Thanks to all. I'll consider the radiant tube heat sounds. I guess I would have two problems with the heating pad. One, it would only take care of heating the material. What about the cold room air for drying, and the fact that the woodwork is cold? It would have to effect the finish. The second problem with the blanket would be my paranoia. I almost burnt my shop to the ground 5 years ago with some carelessly placed oily rags, so any hint of danger gets me running for cover.

From contributor I:

Another option is using hot water baseboard heating.

From contributor J:
What would you guys estimate the cost of the air make-up units? We don't have gas and will be having around a 400sf booth in our new building. Where do you buy them? Where do they install? How large are they?

Most of our spraying (90%) will be outside as we live in the SW, but on cold days in winter we will have to spray indoors.

From contributor K:
I am in the process of converting my shop over to a corn-burning outside boiler with thinwall and radiators for heat.

The unit sits outside the building, so there is no chance of ignition inside and it will cut my heating bills by 66% with the current prices.

I worked in a shop with the radiant tubes on the ceiling and they work great, but we couldn't set sprayed items directly under the tubes or the finish would boil off. That shop had 12 foot sidewalls and maybe the units were too big. Personally, I like the hot water heat/boiler setup.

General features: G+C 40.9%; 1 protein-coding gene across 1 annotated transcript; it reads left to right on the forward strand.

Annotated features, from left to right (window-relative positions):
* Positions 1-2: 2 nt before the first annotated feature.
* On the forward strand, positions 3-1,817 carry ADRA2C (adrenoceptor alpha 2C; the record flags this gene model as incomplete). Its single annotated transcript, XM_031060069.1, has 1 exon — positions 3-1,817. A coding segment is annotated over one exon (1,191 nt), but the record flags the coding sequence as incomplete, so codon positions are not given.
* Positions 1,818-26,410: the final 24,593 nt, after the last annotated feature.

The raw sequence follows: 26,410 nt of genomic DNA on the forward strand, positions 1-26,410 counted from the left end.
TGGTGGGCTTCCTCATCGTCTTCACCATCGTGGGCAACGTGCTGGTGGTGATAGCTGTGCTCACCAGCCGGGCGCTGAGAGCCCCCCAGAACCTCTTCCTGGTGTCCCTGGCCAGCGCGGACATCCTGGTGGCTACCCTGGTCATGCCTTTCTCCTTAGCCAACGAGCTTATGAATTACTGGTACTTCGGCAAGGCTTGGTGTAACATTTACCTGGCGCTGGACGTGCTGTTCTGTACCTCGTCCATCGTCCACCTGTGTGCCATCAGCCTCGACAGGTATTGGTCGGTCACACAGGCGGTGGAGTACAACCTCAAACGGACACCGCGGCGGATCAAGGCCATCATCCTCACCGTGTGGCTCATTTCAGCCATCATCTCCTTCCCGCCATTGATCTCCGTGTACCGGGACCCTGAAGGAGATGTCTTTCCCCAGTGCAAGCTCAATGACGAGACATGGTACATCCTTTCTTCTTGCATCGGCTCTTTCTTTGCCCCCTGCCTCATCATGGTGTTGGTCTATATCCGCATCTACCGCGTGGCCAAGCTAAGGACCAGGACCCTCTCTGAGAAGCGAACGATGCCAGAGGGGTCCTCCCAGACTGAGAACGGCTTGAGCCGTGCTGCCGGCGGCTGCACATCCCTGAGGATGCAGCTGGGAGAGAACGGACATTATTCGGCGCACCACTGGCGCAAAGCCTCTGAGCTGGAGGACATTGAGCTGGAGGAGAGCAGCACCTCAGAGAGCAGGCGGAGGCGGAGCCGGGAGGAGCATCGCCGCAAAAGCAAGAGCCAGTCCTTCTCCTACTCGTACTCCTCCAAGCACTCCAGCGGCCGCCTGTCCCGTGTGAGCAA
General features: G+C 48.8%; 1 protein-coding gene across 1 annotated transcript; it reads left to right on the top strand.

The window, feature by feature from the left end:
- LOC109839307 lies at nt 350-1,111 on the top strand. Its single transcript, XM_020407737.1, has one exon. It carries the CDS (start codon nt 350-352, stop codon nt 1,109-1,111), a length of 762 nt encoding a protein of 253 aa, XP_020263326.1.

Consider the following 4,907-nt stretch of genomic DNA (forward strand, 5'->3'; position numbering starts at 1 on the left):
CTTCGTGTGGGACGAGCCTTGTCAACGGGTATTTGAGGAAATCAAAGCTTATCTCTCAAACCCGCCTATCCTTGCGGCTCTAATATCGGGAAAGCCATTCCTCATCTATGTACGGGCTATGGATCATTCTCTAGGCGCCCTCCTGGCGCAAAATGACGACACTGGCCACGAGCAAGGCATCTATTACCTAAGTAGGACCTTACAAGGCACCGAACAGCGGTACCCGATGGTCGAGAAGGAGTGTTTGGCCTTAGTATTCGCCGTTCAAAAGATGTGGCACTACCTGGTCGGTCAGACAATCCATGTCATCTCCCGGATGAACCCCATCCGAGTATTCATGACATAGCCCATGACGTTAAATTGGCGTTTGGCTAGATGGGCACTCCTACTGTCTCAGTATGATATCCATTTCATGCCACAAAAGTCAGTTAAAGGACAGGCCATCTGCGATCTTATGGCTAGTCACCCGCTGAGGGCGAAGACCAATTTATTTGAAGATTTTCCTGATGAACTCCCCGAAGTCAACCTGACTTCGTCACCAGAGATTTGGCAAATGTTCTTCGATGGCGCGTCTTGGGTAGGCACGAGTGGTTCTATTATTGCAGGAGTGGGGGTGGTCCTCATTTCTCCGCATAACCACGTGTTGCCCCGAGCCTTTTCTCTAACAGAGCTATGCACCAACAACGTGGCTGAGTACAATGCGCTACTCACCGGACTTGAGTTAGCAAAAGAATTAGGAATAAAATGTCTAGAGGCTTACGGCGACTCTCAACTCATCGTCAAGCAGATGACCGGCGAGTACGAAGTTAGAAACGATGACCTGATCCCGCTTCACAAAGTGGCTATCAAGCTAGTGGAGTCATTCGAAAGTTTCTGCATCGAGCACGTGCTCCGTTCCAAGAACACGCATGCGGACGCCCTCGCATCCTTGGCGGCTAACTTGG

From contributor L:
Rule of thumb is about a dollar per cfm with a ninety degree temperature rise. I've had a Weatherrite for about 20 years and I like the unit, as it is easy to service.

It's true that those drum heaters are not safe around solvent based materials. I don't care how long they are around, if you boil of a heavier than air solvent and the concentration is right, kaboom!

From contributor M:
Material heaters don't get hot enough to boil the materials.

From contributor L:
The flash point of solvent isn't its boiling point.

By the way, the acro heaters go to 160.

From contributor D:
I am interested in heating my lacquer. I was looking at the wrap around 5 gallon bucket style that Grainger has, which has a thermostat on it. Would it be safe if you kept it at a lower temp and maybe agitated it so the sides wouldn't get so hot? What temp is normal to heat up to?

From contributor N:
Most hot solvent-based finishes are sprayed at about 110 degrees F, but you should have the substrate at a warm temperature also. The main rationale for doing this is to reduce viscosity without reducing solids.